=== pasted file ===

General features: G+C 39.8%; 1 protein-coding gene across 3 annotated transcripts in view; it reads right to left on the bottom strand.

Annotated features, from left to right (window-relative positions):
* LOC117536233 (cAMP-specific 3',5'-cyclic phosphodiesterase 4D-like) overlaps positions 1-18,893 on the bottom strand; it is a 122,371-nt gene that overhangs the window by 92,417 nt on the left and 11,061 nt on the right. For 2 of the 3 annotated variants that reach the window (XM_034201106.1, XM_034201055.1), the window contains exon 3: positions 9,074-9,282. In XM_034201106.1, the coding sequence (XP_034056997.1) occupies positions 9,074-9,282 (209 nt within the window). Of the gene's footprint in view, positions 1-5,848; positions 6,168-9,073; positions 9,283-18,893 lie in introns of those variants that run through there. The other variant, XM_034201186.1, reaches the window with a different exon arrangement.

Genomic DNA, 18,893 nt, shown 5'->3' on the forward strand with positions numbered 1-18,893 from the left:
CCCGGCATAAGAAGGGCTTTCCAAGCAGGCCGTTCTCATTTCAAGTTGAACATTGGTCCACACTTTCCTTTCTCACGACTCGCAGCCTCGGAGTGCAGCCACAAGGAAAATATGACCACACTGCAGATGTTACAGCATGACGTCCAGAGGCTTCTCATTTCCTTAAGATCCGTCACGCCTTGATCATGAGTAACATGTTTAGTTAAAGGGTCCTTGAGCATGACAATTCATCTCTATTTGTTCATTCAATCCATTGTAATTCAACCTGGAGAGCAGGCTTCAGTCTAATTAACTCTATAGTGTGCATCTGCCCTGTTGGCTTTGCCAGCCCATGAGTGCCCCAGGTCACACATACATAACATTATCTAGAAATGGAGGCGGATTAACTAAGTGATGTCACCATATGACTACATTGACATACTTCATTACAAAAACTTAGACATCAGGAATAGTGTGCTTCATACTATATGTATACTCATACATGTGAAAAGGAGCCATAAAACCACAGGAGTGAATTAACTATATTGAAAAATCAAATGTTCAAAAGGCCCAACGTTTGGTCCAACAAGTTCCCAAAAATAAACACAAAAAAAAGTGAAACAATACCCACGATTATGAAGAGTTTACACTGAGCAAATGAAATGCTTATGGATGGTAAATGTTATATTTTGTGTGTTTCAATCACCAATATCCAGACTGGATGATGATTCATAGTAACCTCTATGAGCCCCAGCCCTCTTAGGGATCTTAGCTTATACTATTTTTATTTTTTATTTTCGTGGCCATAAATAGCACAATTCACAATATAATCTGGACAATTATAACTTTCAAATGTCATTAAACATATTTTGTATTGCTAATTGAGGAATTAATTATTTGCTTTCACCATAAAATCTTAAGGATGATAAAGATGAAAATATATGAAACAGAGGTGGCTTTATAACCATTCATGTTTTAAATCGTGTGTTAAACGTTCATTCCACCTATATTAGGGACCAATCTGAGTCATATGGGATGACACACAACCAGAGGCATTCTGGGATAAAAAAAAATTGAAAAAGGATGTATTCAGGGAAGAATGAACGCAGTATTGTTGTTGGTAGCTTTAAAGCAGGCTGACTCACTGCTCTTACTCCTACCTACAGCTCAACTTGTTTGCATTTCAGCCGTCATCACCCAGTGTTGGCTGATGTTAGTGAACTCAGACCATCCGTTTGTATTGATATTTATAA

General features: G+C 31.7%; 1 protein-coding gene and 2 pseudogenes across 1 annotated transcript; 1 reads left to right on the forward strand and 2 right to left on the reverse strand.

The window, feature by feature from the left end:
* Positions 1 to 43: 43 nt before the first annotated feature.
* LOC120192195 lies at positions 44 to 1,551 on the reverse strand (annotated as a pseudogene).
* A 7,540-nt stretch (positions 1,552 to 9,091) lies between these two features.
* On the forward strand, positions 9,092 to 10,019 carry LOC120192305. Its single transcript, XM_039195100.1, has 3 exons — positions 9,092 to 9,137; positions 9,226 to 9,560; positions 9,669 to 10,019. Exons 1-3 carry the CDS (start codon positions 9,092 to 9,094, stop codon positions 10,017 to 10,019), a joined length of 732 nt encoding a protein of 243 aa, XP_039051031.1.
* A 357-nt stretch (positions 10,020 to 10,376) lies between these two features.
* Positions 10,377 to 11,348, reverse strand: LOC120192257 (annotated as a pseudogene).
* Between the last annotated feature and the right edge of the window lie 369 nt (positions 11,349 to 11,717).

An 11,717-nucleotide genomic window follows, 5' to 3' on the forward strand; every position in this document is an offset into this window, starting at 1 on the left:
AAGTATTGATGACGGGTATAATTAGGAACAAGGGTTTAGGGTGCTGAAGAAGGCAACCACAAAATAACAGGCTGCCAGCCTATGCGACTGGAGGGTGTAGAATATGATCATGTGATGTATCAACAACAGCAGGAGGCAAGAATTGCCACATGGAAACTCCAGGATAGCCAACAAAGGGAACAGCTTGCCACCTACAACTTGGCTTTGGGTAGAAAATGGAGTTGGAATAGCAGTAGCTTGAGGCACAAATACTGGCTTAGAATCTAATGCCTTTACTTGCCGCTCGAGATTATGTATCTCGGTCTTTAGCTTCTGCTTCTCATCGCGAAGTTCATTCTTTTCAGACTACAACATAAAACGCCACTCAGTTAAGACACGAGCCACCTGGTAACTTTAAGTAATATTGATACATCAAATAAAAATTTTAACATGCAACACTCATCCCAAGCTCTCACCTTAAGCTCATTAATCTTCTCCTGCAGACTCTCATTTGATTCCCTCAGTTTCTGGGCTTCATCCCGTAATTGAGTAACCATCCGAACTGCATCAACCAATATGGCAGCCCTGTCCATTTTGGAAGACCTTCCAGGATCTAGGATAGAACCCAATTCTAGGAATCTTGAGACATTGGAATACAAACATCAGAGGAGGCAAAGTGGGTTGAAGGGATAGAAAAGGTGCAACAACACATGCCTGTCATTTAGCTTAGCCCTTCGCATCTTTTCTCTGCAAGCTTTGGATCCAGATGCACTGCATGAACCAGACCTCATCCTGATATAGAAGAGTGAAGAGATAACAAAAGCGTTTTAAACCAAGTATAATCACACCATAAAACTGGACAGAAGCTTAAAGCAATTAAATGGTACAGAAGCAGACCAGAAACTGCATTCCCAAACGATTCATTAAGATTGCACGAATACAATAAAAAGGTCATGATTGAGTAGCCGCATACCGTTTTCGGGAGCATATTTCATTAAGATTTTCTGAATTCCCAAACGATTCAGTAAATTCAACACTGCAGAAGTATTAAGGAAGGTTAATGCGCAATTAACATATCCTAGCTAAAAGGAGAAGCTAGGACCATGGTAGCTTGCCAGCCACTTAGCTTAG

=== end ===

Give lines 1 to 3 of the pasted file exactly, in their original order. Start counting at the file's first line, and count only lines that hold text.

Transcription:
General features: G+C 39.8%; 1 protein-coding gene across 3 annotated transcripts in view; it reads right to left on the bottom strand.

Annotated features, from left to right (window-relative positions):
* LOC117536233 (cAMP-specific 3',5'-cyclic phosphodiesterase 4D-like) overlaps positions 1-18,893 on the bottom strand; it is a 122,371-nt gene that overhangs the window by 92,417 nt on the left and 11,061 nt on the right. For 2 of the 3 annotated variants that reach the window (XM_034201106.1, XM_034201055.1), the window contains exon 3: positions 9,074-9,282. In XM_034201106.1, the coding sequence (XP_034056997.1) occupies positions 9,074-9,282 (209 nt within the window). Of the gene's footprint in view, positions 1-5,848; positions 6,168-9,073; positions 9,283-18,893 lie in introns of those variants that run through there. The other variant, XM_034201186.1, reaches the window with a different exon arrangement.